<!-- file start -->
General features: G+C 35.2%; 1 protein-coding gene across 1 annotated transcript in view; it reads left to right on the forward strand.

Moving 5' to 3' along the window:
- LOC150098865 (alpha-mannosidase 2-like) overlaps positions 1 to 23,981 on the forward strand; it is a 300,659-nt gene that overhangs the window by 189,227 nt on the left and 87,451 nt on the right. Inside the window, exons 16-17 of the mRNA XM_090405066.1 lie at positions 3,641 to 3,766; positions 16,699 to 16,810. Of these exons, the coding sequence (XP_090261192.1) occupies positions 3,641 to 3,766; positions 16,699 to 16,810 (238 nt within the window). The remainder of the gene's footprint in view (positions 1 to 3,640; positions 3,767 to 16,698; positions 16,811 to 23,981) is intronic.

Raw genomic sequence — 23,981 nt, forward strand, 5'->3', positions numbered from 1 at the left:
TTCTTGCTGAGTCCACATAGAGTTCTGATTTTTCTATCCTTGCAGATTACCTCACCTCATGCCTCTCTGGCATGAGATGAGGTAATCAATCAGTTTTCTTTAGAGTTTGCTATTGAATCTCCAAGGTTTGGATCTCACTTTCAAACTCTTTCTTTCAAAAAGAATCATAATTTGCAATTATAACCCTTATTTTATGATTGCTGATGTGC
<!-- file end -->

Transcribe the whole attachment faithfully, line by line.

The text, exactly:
General features: G+C 35.2%; 1 protein-coding gene across 1 annotated transcript in view; it reads left to right on the forward strand.

Moving 5' to 3' along the window:
- LOC150098865 (alpha-mannosidase 2-like) overlaps positions 1 to 23,981 on the forward strand; it is a 300,659-nt gene that overhangs the window by 189,227 nt on the left and 87,451 nt on the right. Inside the window, exons 16-17 of the mRNA XM_090405066.1 lie at positions 3,641 to 3,766; positions 16,699 to 16,810. Of these exons, the coding sequence (XP_090261192.1) occupies positions 3,641 to 3,766; positions 16,699 to 16,810 (238 nt within the window). The remainder of the gene's footprint in view (positions 1 to 3,640; positions 3,767 to 16,698; positions 16,811 to 23,981) is intronic.

Raw genomic sequence — 23,981 nt, forward strand, 5'->3', positions numbered from 1 at the left:
TTCTTGCTGAGTCCACATAGAGTTCTGATTTTTCTATCCTTGCAGATTACCTCACCTCATGCCTCTCTGGCATGAGATGAGGTAATCAATCAGTTTTCTTTAGAGTTTGCTATTGAATCTCCAAGGTTTGGATCTCACTTTCAAACTCTTTCTTTCAAAAAGAATCATAATTTGCAATTATAACCCTTATTTTATGATTGCTGATGTGC